The Food and Agricultural Organization of the United Nations estimates world cereal production in 2014 to set a new record of 2,532 million tonnes, about 10 mt higher than November’s forecast and seven mt (0.3 per cent) above last year’s peak.
“As we have visibility for the first half of 2015, we assume agri commodities’ prices to remain volatile, with an upward bias. But, prices in the second half would largely depend upon the quantum and timeliness of the southwest monsoon rainfall. Therefore, forecasting of agri commodities prices for the second half of 2015, as of now, would be a bit early,” said Naveen Mathur, associate director, Angel Broking.
Cotton prices are likely to remain subdued in 2015, as China’s import demand is projected to get slower by the highest proportion since 2008-09. By contrast, both wheat and sugar would strengthen after finding a base in early 2015, as supply risk persists.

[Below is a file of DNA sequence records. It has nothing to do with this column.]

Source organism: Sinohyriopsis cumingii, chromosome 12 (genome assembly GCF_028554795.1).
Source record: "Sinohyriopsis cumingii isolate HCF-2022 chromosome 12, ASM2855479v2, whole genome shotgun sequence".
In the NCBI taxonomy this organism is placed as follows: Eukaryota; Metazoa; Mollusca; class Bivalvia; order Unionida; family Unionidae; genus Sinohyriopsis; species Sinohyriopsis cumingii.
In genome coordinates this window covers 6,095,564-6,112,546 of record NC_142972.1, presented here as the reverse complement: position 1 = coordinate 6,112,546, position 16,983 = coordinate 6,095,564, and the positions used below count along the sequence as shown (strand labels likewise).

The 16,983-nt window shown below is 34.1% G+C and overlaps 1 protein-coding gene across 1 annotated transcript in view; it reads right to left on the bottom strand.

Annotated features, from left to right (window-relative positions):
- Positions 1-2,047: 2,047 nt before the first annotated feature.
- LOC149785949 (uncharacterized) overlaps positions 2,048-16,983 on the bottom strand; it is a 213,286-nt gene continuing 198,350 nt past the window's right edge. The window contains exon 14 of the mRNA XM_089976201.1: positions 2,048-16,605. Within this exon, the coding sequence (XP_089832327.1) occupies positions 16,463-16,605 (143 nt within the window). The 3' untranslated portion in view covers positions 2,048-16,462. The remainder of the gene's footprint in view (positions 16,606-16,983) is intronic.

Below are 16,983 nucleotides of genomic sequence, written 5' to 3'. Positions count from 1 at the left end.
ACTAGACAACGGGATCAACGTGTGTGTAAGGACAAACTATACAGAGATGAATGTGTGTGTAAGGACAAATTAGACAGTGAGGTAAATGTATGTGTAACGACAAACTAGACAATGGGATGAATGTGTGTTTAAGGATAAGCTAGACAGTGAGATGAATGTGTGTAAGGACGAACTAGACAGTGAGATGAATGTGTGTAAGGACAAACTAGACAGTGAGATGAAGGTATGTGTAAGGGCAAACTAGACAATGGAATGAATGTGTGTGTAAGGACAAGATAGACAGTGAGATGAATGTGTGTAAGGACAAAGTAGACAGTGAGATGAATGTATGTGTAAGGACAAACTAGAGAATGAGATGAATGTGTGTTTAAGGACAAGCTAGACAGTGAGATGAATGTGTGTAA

Overall, agri commodities’ prices in 2015 are expected to trend lower, following improved supply. The wide price swings of previous seasons are not expected to be as pronounced in the year ahead, as stock levels have improved. However, analysts believe the commodity markets will still remain volatile in 2015, as stocks are not yet at levels to buffer a significant supply or demand shock.